Simplicity is simple, and Joe knows that. “My parents were happy their whole lives because they were simple people who didn’t complicate things and never really let anything get to them.”

In his 1928 book Mentalité canadienne française (The French Canadian Mentality), Frenchman Georges Vattier wrote:

“Canadians have always been known to be frugal. The dominant theme across the province – for the rich as well as the poor – is still simplicity. The humble origins of the first settlers and the living conditions they were subjected to in their new country definitely led to Canadians having simple tastes and adopting a simple way of life. In the beginning, they had to make due with very little indeed.”

In mass communications, when you want to say “It’s a nice day” you simply say, “It’s a nice day.” For anyone trying to get a message across, whether it’s through a commercial, drama series or speech, the key is to always follow the beginning-middle-end type of structure. And if at all possible, it’s best to stick to one main topic of discussion and keep repeating it, and to use 100 voices to give the same speech, like the priests who read the bishop’s pastoral letter from their pulpits.

But simple doesn’t mean simplistic, cheesy or pedestrian. Simplicity is a good quality to have. Quebecers don’t complicate things. We’re very straightforward. All we need is something to eat, and something to wear.

Quebec writers like Damase Potvin, Léo-Paul Desrosiers, Félix-Antoine Savard and Roger Lemelin have introduced us to simple characters. It’s obvious the life of Canadians as described in their works is hard and full of sacrifice, but they accept it, make it part of their daily routine and learn to find a certain kind of happiness in it. As the 18th century Swedish botanist and explorer Pehr Kalm confirmed in Voyages en Amérique (Travels in America) at the beginning of the colony, “...they are nevertheless always in a cheerful and playful mood despite their situation.” This simplicity has often been misinterpreted as resignation.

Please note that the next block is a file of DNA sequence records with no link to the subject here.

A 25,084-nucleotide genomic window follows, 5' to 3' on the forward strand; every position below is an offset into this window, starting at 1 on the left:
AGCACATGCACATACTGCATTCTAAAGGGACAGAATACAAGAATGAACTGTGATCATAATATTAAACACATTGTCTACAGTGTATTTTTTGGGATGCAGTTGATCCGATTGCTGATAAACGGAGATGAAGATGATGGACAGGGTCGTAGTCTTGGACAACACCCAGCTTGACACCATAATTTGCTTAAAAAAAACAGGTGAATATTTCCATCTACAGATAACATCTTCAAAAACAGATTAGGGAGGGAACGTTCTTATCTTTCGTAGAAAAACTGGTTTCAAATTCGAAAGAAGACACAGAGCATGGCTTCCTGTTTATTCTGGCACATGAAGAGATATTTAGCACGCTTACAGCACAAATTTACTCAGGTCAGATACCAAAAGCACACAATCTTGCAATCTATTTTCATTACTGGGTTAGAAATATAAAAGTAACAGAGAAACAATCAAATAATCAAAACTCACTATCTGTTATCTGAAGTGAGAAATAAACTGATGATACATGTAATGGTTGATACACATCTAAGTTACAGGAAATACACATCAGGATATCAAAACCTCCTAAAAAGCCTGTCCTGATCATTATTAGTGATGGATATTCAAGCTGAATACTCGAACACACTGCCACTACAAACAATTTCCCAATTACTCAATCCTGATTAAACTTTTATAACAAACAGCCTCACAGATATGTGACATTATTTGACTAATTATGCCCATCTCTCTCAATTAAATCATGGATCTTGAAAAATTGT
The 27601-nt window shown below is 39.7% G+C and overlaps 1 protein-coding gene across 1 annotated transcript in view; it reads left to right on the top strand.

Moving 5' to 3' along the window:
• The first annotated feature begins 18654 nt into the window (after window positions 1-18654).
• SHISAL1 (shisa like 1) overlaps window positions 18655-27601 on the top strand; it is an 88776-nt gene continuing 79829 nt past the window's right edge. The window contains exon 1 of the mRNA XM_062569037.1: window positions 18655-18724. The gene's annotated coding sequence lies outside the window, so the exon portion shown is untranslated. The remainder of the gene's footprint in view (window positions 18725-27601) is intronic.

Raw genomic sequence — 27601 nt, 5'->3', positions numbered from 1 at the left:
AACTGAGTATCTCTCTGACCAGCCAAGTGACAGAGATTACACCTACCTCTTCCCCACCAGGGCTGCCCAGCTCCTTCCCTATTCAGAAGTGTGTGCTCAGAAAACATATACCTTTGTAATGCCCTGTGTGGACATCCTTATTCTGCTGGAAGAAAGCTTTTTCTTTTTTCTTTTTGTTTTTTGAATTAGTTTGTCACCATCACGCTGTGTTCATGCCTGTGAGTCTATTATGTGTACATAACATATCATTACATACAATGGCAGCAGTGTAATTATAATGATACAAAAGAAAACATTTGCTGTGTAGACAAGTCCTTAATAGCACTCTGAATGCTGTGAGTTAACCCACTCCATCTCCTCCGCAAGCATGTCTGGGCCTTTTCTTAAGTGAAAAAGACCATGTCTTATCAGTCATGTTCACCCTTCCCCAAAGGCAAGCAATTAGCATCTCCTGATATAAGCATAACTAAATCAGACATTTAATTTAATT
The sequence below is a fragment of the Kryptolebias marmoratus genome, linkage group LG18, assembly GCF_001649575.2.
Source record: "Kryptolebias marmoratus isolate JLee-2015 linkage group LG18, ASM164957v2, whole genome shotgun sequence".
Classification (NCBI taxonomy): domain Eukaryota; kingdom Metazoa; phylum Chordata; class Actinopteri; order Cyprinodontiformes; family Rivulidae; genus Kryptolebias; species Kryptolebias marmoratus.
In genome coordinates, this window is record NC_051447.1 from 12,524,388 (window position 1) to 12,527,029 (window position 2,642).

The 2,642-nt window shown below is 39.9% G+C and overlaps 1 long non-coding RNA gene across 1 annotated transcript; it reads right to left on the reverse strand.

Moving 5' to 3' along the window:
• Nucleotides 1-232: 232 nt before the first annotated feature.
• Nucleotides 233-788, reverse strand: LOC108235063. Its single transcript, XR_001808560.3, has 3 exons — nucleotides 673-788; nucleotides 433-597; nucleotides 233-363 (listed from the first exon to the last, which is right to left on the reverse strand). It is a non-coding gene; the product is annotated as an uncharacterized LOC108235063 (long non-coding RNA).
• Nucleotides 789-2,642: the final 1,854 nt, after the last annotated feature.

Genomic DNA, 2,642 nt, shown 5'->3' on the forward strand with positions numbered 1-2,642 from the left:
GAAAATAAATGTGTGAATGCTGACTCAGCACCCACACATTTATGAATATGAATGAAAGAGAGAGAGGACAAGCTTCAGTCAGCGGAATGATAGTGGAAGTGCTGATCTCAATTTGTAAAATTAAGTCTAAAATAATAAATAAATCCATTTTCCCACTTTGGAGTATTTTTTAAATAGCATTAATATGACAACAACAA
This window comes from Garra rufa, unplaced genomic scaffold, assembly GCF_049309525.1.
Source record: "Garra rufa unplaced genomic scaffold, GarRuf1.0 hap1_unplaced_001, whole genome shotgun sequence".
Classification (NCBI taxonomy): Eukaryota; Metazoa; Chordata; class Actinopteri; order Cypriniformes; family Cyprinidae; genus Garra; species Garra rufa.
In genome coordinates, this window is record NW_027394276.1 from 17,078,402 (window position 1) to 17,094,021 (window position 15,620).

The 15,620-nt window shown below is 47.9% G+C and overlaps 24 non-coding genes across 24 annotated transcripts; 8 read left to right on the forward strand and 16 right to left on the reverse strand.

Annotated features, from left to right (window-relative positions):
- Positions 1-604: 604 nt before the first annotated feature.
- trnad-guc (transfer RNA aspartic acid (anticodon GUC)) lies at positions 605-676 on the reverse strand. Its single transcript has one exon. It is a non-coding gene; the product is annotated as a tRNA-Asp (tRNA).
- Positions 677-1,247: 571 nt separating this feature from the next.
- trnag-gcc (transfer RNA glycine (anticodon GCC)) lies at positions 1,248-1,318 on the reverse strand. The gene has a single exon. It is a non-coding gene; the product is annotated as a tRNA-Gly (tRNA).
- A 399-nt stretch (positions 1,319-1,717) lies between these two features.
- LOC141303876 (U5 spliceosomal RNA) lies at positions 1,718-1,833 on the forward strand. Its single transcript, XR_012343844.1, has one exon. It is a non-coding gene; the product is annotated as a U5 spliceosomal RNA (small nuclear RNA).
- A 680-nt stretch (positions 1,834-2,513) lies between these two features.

In Les Canadiens français d’après le roman contemporain (French Canadians in Contemporary Novels), Eleanor Michel from Université Laval writes:

“Aside from the pleasure they get from working, they seek simple distractions like getting together, talking, telling stories, playing games that aren’t too tricky (croquet and checkers), singing…playing uncomplicated instruments like the harmonica, bones, Jew’s harp or spoons.”

Isn’t this the same life our parents and grandparents had?

In communications, fake or condescending simplicity used in any type of content is quickly spotted by those who resonate with Heartstring 3 and who dislike people who write and speak fancy, show off or purposely dumb down what they’re trying to say in an attempt to better connect with their audience.

But the good kind of simplicity also has its enemies in Quebec, and they are the people who complicate things. One writer even goes so far as to discuss the alienation of simplicity. That’s a fancy way of putting it.

When René Lévesque was at the chalkboard on Point de mire (CBC current events TV program), he was a simple man talking in simple terms to simple people in order to explain things that were often very complicated.

Joe Tremblay thinks Lévesque is probably the most educated Quebecer there is, but we still get what he’s saying. Same thing with Social Credit Party leader, Réal Caouette, who might not be as educated as Lévesque but is a lot funnier.

Simplicity is the key to successful communications. And after testing all the other options out there, the best communicators always go back to the simple ways on professional instinct.

© 2022 – English translation and website by Lawrence Creaghan. Published online with the permission of Guérin Éditeur Ltée and the Fondation Jacques-Bouchard.